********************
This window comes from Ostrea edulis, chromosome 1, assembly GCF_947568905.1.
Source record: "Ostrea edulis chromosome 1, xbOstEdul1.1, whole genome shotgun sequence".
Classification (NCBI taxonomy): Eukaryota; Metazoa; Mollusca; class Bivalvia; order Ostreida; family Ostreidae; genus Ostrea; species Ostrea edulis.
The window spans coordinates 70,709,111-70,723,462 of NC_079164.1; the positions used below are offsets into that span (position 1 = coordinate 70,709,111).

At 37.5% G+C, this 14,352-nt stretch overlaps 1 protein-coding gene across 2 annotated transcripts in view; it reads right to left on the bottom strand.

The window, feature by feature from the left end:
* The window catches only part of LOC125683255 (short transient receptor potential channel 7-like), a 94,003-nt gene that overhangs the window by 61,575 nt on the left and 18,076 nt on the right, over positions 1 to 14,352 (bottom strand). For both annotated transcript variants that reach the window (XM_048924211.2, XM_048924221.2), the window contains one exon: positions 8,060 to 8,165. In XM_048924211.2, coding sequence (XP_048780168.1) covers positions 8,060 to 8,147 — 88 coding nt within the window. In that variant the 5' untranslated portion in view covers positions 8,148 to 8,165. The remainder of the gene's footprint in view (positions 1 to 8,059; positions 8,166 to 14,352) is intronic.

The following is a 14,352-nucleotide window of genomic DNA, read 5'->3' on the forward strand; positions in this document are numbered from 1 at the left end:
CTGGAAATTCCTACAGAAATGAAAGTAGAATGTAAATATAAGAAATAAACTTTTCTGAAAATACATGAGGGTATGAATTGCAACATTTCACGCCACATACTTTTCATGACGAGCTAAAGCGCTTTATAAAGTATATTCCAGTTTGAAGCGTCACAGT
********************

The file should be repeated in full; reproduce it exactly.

This window comes from Ostrea edulis, chromosome 1, assembly GCF_947568905.1.
Source record: "Ostrea edulis chromosome 1, xbOstEdul1.1, whole genome shotgun sequence".
Classification (NCBI taxonomy): Eukaryota; Metazoa; Mollusca; class Bivalvia; order Ostreida; family Ostreidae; genus Ostrea; species Ostrea edulis.
The window spans coordinates 70,709,111-70,723,462 of NC_079164.1; the positions used below are offsets into that span (position 1 = coordinate 70,709,111).

At 37.5% G+C, this 14,352-nt stretch overlaps 1 protein-coding gene across 2 annotated transcripts in view; it reads right to left on the bottom strand.

The window, feature by feature from the left end:
* The window catches only part of LOC125683255 (short transient receptor potential channel 7-like), a 94,003-nt gene that overhangs the window by 61,575 nt on the left and 18,076 nt on the right, over positions 1 to 14,352 (bottom strand). For both annotated transcript variants that reach the window (XM_048924211.2, XM_048924221.2), the window contains one exon: positions 8,060 to 8,165. In XM_048924211.2, coding sequence (XP_048780168.1) covers positions 8,060 to 8,147 — 88 coding nt within the window. In that variant the 5' untranslated portion in view covers positions 8,148 to 8,165. The remainder of the gene's footprint in view (positions 1 to 8,059; positions 8,166 to 14,352) is intronic.

The following is a 14,352-nucleotide window of genomic DNA, read 5'->3' on the forward strand; positions in this document are numbered from 1 at the left end:
CTGGAAATTCCTACAGAAATGAAAGTAGAATGTAAATATAAGAAATAAACTTTTCTGAAAATACATGAGGGTATGAATTGCAACATTTCACGCCACATACTTTTCATGACGAGCTAAAGCGCTTTATAAAGTATATTCCAGTTTGAAGCGTCACAGT